Tasting Rooms Threatening to Overtax Healdsburg and Sonoma
It is understandable that residents and lovers of the quaint towns of Healdsburg and Sonoma want to preserve
the cherished ambience and historic character that has defined these sleepy but charming farming villages.
The problem is that these towns rely on the wine industry and tourism for their very existence, and they are
logical locations for wine tasting rooms.
The issue has been debated for some time in both towns. In 2011, the Healdsburg City Council left intact an
informal guideline that allows one tasting room or bar per side of each downtown block and voted not to
impose new restrictions on tasting rooms in that city.
A recent article in The Press Democrat, “Sonoma identity crisis: too many tasting rooms?,” reported that
Preserving Sonoma is urging the Sonoma City Council to put a cap of 30 tasting rooms in the city of Sonoma.
The concern is that the city will become a monoculture of wine tasting locations and wine bars. A 2012 city
survey found 24 wine tasting facilities in the Sonoma Plaza area (Healdsburg, in contrast, had 20 tasting rooms
downtown then). Tasting rooms can open in Sonoma without a city use permit, and some have morphed into
wine bars, serving wine from several producers. New standards approved by Sonoma’s Planning Commission
on January 9, 2014, allowed tasting rooms smaller than 1,000-square feet to continue to operate without a use
permit while wine bars and tap rooms would need a city approval. This contentious issue is to be discussed
further by the Planning Commission and City Council in February.
I recently counted 40 tasting rooms within downtown Healdsburg, three of which offer wines from multiple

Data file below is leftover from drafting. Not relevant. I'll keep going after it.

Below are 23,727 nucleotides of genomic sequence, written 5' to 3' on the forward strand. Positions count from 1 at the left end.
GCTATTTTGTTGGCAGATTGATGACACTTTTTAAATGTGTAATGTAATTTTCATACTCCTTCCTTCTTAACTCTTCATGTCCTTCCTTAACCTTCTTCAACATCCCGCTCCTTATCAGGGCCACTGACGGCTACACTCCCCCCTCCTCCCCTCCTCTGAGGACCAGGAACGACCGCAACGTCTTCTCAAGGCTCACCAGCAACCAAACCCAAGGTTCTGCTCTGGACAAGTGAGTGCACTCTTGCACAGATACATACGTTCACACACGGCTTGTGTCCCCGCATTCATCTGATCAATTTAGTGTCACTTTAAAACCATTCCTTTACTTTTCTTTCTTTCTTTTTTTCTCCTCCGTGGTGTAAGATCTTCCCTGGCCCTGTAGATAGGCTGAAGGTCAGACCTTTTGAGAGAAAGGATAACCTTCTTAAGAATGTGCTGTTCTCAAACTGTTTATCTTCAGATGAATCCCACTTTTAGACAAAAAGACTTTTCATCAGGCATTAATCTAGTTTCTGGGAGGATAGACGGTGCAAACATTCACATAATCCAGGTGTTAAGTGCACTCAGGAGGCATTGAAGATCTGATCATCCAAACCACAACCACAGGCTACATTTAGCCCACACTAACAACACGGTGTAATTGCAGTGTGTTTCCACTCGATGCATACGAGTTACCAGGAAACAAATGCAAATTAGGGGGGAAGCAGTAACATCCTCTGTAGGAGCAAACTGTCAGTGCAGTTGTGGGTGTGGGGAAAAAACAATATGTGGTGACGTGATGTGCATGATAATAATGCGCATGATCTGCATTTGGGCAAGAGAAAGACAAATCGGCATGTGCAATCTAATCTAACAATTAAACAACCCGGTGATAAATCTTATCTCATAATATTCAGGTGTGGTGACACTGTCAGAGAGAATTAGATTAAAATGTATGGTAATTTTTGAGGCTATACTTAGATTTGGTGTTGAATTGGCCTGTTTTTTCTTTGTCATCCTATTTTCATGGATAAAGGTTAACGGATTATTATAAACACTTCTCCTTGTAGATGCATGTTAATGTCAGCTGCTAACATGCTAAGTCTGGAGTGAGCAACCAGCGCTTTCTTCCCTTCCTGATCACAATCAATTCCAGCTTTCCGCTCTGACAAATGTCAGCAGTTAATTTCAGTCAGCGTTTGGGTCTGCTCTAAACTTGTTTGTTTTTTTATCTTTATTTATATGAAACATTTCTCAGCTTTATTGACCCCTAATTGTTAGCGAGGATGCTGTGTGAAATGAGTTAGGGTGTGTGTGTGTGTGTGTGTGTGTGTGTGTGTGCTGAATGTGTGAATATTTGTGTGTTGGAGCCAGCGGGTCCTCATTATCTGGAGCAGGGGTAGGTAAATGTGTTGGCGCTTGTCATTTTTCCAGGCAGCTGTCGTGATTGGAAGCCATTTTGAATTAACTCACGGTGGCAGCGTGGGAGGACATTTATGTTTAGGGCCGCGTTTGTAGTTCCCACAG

wineries making a total of 53 wineries. One could spend a week in Healdsburg and not visit even half of the
tasting rooms, many of which are owned by wineries specializing in Pinot Noir. Here is a current listing:
Blanchard Family Wines
C. Donatiello Winery
Davis Family Vineyards
Domaine St. George
Ferrari-Carano Seasons of the Vineyard
Front Street Wineries (Camellia Cellars, Holdredge Winery, J. Keverson, Kristie Vineyards, Pezzi King
Vineyards, Sapphire Hill Winery, Skewis Wines, Teira)
Hawley Winery Tasting Room & Gallery
Hudson Street Wineries (Bluenose Wines, Grove Street, Owl Ridge, Sadler-Wells, Rocking Z Vineyard)
JCB Tasting Room
Kendall-Jackson (Partake by K-J)
Manzanita Creek Winery
Ramey Wine Cellars
Russian River Wine Co.
Seghesio Family Vineyards
Stark Wine Company
Stephan & Walker
Toad Hollow Vineyards
Downtown Sonoma currently has 20 tasting rooms. There is more variety here, with fewer wineries focused on
Pinot Noir. Here is a listing:
Adobe Road Wines
Charles Creek Vineyard
Eric K. James
Hawkes Vineyards & Winery
Haywood Estate Winery
Highway 12 Vineyards & Winery
Kamen Estate Wines
R2 Wine Company
Roche Winery & Vineyards
My recommendation would be to seek out tasting rooms staffed by the winemaker or winery owner. Their
presence often makes for a more informative tasting experience and can lead to a long term allegiance to the
winery that is often enjoyable to the wine drinker.